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C.S. Lewis on Government

I recently stumbled across an article at The Beacon on C.S. Lewis’ views towards government. Long, but engaging and worth the read. I will leave you, dear Reader, with a quote of his, quoted in the article:

The first of these tendencies is the growing exaltation of the collective and the growing indifference to persons. . . . if one were inventing a language for “sinless beings who loved their neighbours as themselves” it would be appropriate to have no words for “my,” “I,” and “other personal pronouns and inflexions.” In other words . . . no difference between two opposite solutions of the problem of selfishness: between love (which is a relation between persons) and the abolition of persons. Nothing but a Thou can love and a Thou can exist only for an I. A society in which no one was conscious of himself as a person over against other persons, where none could say “I love you,” would, indeed, be free from selfishness, but not through love. It would be “unselfish” as a bucket of water is unselfish. . . . [In such a case] the individual does not matter. And therefore when we really get going . . . it will not matter what you do to an individual.

Secondly, we have the emergence of “the Party” in the modern sense—the Fascists, Nazis, or Communists. What distinguishes this from the political parties of the nineteenth century is the belief of its members that they are not merely trying to carry out a programme, but are obeying an important force: that Nature, or Evolution, or the Dialectic, or the Race, is carrying them on. This tends to be accompanied by two beliefs . . . the belief that the process which the Party embodies is inevitable, and the belief that the forwarding of this process is the supreme duty and abrogates all ordinary moral laws. In this state of mind men can become devil-worshippers in the sense that they can now honour, as well as obey, their own vices. All men at times obey their vices: but it is when cruelty, envy, and lust of power appear as the commands of a great superpersonal force that they can be exercised with self-approval.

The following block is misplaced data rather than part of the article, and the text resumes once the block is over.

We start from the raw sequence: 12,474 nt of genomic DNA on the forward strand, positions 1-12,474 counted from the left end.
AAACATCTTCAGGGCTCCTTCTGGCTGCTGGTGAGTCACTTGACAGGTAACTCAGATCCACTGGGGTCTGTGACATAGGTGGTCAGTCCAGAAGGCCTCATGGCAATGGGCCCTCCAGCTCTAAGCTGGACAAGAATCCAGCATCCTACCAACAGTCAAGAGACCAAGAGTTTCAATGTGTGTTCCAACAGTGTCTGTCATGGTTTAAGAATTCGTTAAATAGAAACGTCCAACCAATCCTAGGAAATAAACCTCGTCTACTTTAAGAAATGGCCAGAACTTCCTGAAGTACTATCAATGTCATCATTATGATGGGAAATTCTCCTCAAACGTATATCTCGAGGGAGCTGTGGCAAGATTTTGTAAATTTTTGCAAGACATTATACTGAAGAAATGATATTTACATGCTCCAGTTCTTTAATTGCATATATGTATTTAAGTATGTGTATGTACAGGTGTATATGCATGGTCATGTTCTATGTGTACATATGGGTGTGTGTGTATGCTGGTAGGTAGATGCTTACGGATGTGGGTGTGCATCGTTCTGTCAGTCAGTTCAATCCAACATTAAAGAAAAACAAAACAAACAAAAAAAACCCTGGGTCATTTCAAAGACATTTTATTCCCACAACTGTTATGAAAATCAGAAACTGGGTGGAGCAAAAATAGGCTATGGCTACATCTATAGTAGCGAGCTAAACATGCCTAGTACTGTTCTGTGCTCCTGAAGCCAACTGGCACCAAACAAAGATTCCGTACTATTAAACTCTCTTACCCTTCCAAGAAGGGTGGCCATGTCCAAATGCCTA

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Don Boudreaux is Right

Don on Laissez Faire. The reasoning he gives is largely why I became a libertarian; not only do I not want others interfering in my life, but that same graciousness must be extended to others as well. I wrote a piece on it way back when, though not so well written as Don’s, here.

The more expansive is the scope of government authority, the more my life is subject to commands issued in part under the influence of people who read Usmagazine.

Scary.

Yes, scary indeed.

Cyprus Levying Savings

Cyprus has decided to levy 6.75% off savings accounts under $100,000, and 9.9% off accounts over that number. See here, here, here, here, and here.

You Didn’t Build That

John Aziz has a great post up on Obama’s “You didn’t build that” gaffe. Check it out.